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by Brian Washington
Pennsylvania educator Jackie Mills, with the Philipsburg-
Wolf announced earlier this month he’s going to work with state education officials to reduce the amount of classroom time students spend taking the Pennsylvania System of School Assessment (PSSA) exams. His changes, on average, could reduce the amount of time students spend taking the test by up to 25 percent.
“I am hoping it frees up some time that we can, as educators, do some more fun things with kids to help them learn,” said Mills, an 8th grade math teacher with almost 20 years of experience.
I feel like now I am so regimented by what’s on the test and making sure that I am covering everything on the test that it’s taking the fun out of being in math class.
Parents, students, and educators all agree that public schools spend way too much time on testing. According to the Pennsylvania State Education Association (PSEA), which represents thousands of current, retired, and future educators, the amount of time lost to standardized testing is staggering:
- 12 hours of classroom time lost to taking PSSAs and Keystone Exams each year;
- 20-50 hours of classroom time spent overall on student assessments each year; and
- Up to 110 hours of classroom time lost to practice tests and test-taking strategies in high-stakes tested grades
By the time students graduate from high school, they will have taken, on average, about 112 standardized tests that carry high-stakes consequences—impacting school performance profiles, teacher evaluations, and whether students can graduate from high school.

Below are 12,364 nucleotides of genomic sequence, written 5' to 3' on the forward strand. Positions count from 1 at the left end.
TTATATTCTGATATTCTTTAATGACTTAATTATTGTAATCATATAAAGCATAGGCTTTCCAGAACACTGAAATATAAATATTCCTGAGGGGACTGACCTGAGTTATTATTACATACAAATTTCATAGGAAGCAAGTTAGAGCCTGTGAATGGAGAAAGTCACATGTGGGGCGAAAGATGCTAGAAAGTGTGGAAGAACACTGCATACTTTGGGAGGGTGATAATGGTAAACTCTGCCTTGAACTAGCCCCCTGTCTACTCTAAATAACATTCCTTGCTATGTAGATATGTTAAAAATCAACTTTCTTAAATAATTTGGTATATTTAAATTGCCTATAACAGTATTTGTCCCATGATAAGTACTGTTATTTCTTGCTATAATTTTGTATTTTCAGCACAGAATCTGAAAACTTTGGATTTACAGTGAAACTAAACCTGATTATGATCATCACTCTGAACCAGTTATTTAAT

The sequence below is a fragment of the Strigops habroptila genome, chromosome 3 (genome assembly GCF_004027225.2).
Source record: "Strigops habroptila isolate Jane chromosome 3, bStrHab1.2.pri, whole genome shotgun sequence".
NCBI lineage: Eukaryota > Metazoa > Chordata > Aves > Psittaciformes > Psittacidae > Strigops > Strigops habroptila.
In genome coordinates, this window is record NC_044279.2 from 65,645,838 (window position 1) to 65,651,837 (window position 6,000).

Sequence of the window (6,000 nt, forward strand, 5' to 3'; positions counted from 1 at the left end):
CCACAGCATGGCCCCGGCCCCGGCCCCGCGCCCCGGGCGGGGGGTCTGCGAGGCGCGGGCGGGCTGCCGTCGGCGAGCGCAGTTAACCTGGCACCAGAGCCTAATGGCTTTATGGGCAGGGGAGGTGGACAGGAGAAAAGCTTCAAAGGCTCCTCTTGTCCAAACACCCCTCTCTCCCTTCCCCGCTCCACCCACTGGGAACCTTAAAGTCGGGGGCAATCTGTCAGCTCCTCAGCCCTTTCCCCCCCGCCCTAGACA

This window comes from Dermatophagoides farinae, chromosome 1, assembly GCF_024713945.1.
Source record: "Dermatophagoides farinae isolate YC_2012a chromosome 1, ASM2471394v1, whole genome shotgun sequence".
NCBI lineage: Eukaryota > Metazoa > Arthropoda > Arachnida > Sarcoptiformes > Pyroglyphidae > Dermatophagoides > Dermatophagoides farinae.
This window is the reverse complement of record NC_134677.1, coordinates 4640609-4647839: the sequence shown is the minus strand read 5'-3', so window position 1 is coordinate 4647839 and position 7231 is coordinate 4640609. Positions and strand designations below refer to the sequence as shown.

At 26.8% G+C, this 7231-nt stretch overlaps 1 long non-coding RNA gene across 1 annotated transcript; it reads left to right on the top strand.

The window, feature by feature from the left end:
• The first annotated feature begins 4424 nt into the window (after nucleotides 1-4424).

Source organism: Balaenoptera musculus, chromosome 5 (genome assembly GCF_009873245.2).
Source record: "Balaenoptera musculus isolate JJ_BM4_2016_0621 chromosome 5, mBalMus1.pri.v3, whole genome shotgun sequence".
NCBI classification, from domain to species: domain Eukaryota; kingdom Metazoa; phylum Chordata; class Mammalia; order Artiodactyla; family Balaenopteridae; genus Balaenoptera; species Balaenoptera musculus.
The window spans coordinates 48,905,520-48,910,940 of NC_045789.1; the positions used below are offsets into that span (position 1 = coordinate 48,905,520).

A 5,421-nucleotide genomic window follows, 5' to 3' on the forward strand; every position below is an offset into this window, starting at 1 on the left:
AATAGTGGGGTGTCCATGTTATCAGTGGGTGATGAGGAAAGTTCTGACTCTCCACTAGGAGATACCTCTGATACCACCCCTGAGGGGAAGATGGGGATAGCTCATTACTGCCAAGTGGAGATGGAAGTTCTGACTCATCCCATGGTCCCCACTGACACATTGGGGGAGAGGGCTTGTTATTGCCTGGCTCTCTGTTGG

“We want to make sure that our testing policies work for our students, teachers, and support professional,” said PSEA Vice President Delores McCracken, a paraprofessional from the Council Rock School District.
Public schools are places where students learn. By creating more balanced, researched-based, and appropriate use of standardized tests in Pennsylvania’s public schools, we can find the right balance—and do what’s right for our kids.
Mills hopes that the state will continue to work with educators to reform current testing policies to ensure public schools can inspire students to learn.
“Because I have them at 8th grade,” said Mills. “And if they are turned off about learning at that age, then my fear is they will have nowhere to go from there.”
The governor’s new changes are expected to take hold in the spring.